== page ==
LEO: So much power. More than we need now. I mean, it's just done. That whole thing is done. Tyler Larson in Scottsdale, Arizona offers an opinion on buffer bloat, why fixing your router usually won't help: You mentioned how a DD-WRT variant attempts to solve the buffer bloat problem by limiting queue lengths and protocol adaptations such as RED. Actually, it won't help. The reason is your home router isn't the choke point in your network. The cable modem or DSL modem is. Your router has 100Mb or 1Gb on both ends, both in and out. Your cable modem takes in 100Mb or 1Gb from your LAN, but can only put out 1Mb, 10Mb, 50Mb, et cetera, to the WAN, depending on how fast your Internet service provider is. So the buffers that get filled aren't in the router, they're in the modem. The router's buffers are consistently empty. Same story for your computer. Changing your OS buffering behavior won't help, either.
The only thing you can really do to affect your buffering behavior is artificially limiting your bandwidth at your router. If your modem has 1Mb upstream bandwidth, you need to limit the bandwidth from your router to something like 800Kb, below the megabit, to keep from overloading the modem. This obviously decreases your overall speed, but can improve your latency under load. It's not perfect, but there you go.
And I'm going to give you a side question that we were debating in the chatroom last week. Does more bandwidth overcome buffer bloat? In other words, if you have tons of bandwidth, do you have to worry about buffer bloat? So these are kind of related, I think.
STEVE: Okay, yes.
LEO: He says the cable modem or the DSL modem is where the buffer bloat is happening. That's not what others have told me, but is he right?
STEVE: Well, and that's a question because he's right if the modems have buffers, that is, big buffers. It's not clear to me, because a modem is not a router…
LEO: Yeah, some modems come with a router. So maybe that's what he means.
STEVE: Some are hybridized, right. But I don't know that the modem itself has a problem. We ought to go right into Question 10.
LEO: We'll do this all together.
STEVE: Yeah, tie 9 and 10 together because Steve came up with a solution.
LEO: Steve “Snuffy” Sims in Hedley, Texas solved his buffer bloat problem: Steve, a very belated thank you for the many years of assistance you have given me from the early days of Windows 98 NETBIOS problems to now. I have followed you and Leo since the days of Screen Savers. I thought I might give a possible Band-Aid for the buffer bloat problem:
I ran the ICSI Netalyzr - which is such a great tool, such a great tool - with a download time of 200ms, but with an upload buffer of 2200ms. In other words, giant buffer, 2.2 seconds. Then I ran my own test, per your suggestion, of a large FTP upload on one computer while running Ping Plotter on another computer on the same network. Ping time to a totally different server went from 57ms to over 500ms due to the saturation. I am running a D-Link 825 router and went into the QoS settings - Quality of Service settings. My actual upload speed is 650Kb. I have a place there to limit upload speed and set it back to 600Kb, which apparently was enough to prevent the buffer from filling up. With this setting, the Ping Plotter ping time only increased from 57 to 80ms while the large upload was in progress on another computer. This didn't help Netalyzr results, but made a big difference in actual real world use. Once again, a very hearty thank you to you and Leo. Snuffy. So he's saying by constraining the upload bandwidth, he kept from saturating his network. But we've known about that for a long time.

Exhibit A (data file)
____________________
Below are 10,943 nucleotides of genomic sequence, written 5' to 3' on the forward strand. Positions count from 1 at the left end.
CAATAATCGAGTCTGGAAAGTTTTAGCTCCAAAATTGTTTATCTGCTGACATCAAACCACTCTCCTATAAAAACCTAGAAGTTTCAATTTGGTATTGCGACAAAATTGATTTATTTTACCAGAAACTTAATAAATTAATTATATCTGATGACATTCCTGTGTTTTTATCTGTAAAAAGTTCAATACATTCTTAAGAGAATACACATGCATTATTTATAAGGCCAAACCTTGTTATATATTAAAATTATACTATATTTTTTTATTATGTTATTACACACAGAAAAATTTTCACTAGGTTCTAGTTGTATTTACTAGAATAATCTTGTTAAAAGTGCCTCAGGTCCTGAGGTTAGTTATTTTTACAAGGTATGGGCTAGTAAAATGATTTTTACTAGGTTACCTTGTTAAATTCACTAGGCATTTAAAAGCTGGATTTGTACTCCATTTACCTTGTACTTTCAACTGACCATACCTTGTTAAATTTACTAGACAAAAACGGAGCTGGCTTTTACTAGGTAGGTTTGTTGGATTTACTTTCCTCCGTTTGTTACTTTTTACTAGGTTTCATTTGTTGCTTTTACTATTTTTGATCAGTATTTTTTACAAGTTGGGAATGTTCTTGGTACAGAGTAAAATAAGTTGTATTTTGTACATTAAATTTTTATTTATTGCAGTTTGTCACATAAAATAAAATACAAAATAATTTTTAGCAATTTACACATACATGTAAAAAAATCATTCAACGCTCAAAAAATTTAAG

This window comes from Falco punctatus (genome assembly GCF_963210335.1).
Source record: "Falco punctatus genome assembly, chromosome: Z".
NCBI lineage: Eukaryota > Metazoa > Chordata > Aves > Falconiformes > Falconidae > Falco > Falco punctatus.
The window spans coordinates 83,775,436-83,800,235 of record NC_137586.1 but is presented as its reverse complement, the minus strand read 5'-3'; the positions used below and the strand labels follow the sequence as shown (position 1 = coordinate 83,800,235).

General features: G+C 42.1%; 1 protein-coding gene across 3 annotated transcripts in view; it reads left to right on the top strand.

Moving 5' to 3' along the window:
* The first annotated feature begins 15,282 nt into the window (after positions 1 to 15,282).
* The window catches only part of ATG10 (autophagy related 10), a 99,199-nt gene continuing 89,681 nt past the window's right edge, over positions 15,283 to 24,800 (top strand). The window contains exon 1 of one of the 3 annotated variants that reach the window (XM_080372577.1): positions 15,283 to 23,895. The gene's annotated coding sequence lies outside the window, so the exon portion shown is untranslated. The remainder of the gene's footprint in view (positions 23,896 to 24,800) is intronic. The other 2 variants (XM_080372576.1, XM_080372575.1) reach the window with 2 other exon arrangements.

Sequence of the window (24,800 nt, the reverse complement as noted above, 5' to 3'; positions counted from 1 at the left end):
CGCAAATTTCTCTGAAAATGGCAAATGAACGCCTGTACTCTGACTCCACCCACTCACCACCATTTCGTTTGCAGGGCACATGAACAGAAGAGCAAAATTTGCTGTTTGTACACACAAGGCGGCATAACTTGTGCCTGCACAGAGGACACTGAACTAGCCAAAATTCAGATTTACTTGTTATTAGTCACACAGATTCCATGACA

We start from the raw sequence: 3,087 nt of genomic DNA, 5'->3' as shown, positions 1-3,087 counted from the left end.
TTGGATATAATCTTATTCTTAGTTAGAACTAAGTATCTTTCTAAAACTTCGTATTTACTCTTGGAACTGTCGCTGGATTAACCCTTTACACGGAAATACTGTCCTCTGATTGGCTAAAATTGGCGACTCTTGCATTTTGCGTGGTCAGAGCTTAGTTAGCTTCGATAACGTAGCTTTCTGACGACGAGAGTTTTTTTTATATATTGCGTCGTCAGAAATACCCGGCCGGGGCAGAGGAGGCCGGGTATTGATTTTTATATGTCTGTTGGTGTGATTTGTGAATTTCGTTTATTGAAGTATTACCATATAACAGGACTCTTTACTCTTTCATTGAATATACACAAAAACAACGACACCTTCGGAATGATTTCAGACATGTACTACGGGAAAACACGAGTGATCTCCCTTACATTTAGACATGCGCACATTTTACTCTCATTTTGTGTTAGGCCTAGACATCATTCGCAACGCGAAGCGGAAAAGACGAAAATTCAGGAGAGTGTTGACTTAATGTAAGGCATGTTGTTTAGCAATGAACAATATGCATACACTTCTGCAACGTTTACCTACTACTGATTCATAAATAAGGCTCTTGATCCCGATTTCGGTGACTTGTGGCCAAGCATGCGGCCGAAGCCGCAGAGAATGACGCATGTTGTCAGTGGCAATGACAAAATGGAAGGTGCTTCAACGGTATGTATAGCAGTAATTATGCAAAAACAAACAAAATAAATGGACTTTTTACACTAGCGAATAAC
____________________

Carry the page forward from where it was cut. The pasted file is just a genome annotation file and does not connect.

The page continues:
STEVE: Well, yes. In fact, that is, well, that is the effect of the buffer bloat. If he sees that pushing too much bandwidth delays the data in getting out of his system, that is, there is a buffer somewhere, and we don't know if it's in his router or in his modem or where, but somewhere he's able to induce 2.2 seconds of delay, that is, the buffer's that big, that if he just pumps as much data out as he can, then he'll fill that up. And that means that other traffic that's not part of this huge upload, for example, that he's doing, it's waiting its turn in the buffer also.
LEO: But that was always a problem because, if you saturate your upstream, and somebody else is surfing, the ACKs and the SYNs aren't going to come out, and so your upstream - what he's done, I don't know if it has to do with buffer bloat. He's just saying I won't let one computer saturate upstream, and that way my other computer will continue to have some access. But that has not - that's not buffer bloat, that's just how networks work. If you saturate your upstream with one computer, of course nothing else is going to work very well.
STEVE: Except that all the computers on the network have equal access to the bandwidth. That is, they're all able to put packets onto the network that'll go out through the router at the same time. So…
LEO: I see. So they have - so he can't saturate it. He can only take his turn.
STEVE: Correct. Exactly. There is no - there's really no notion of saturation. We've come to think of it that way because of buffer bloat.
LEO: Ah. I get it.
STEVE: Yeah. So what he's done is, by recognizing that he cannot push, in his case, in Steve's case, more than 650Kb out, he's deliberately limiting himself at his router to 600Kb. And now he notices that he's never getting that long delay. So what that means is that he can do big uploads, and everybody else in the family can stay interactive because he's not letting that buffer get too deep, which would be delaying everybody else who's also trying to use the system. So that is exactly what you want to do.